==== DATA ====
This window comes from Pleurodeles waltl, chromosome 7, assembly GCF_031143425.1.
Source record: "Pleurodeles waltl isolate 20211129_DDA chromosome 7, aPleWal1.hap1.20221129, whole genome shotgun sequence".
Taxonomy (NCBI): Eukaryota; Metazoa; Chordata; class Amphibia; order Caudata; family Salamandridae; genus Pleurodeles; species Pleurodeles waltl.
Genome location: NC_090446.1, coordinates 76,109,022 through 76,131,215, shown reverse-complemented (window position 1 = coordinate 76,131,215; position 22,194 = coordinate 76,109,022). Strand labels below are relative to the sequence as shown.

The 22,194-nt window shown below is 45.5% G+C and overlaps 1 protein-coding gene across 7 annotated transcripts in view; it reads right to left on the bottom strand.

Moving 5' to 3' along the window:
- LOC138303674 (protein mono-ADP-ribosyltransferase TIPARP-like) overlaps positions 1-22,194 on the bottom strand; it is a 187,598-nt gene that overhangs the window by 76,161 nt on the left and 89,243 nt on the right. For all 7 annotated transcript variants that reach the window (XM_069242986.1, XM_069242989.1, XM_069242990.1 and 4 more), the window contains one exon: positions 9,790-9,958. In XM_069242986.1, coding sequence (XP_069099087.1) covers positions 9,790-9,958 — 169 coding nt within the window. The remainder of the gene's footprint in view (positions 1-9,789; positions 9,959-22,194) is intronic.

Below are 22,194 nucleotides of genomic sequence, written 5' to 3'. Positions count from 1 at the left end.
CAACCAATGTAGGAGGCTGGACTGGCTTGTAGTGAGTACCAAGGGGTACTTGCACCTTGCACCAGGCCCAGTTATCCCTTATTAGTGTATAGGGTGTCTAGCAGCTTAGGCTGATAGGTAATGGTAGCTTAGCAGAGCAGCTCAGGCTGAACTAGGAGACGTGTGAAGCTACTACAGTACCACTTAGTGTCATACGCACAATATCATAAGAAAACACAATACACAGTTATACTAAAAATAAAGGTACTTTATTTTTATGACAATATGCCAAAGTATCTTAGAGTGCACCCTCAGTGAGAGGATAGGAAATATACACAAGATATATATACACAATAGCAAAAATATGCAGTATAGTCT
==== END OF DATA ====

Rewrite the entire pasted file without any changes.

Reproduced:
This window comes from Pleurodeles waltl, chromosome 7, assembly GCF_031143425.1.
Source record: "Pleurodeles waltl isolate 20211129_DDA chromosome 7, aPleWal1.hap1.20221129, whole genome shotgun sequence".
Taxonomy (NCBI): Eukaryota; Metazoa; Chordata; class Amphibia; order Caudata; family Salamandridae; genus Pleurodeles; species Pleurodeles waltl.
Genome location: NC_090446.1, coordinates 76,109,022 through 76,131,215, shown reverse-complemented (window position 1 = coordinate 76,131,215; position 22,194 = coordinate 76,109,022). Strand labels below are relative to the sequence as shown.

The 22,194-nt window shown below is 45.5% G+C and overlaps 1 protein-coding gene across 7 annotated transcripts in view; it reads right to left on the bottom strand.

Moving 5' to 3' along the window:
- LOC138303674 (protein mono-ADP-ribosyltransferase TIPARP-like) overlaps positions 1-22,194 on the bottom strand; it is a 187,598-nt gene that overhangs the window by 76,161 nt on the left and 89,243 nt on the right. For all 7 annotated transcript variants that reach the window (XM_069242986.1, XM_069242989.1, XM_069242990.1 and 4 more), the window contains one exon: positions 9,790-9,958. In XM_069242986.1, coding sequence (XP_069099087.1) covers positions 9,790-9,958 — 169 coding nt within the window. The remainder of the gene's footprint in view (positions 1-9,789; positions 9,959-22,194) is intronic.

Below are 22,194 nucleotides of genomic sequence, written 5' to 3'. Positions count from 1 at the left end.
CAACCAATGTAGGAGGCTGGACTGGCTTGTAGTGAGTACCAAGGGGTACTTGCACCTTGCACCAGGCCCAGTTATCCCTTATTAGTGTATAGGGTGTCTAGCAGCTTAGGCTGATAGGTAATGGTAGCTTAGCAGAGCAGCTCAGGCTGAACTAGGAGACGTGTGAAGCTACTACAGTACCACTTAGTGTCATACGCACAATATCATAAGAAAACACAATACACAGTTATACTAAAAATAAAGGTACTTTATTTTTATGACAATATGCCAAAGTATCTTAGAGTGCACCCTCAGTGAGAGGATAGGAAATATACACAAGATATATATACACAATAGCAAAAATATGCAGTATAGTCT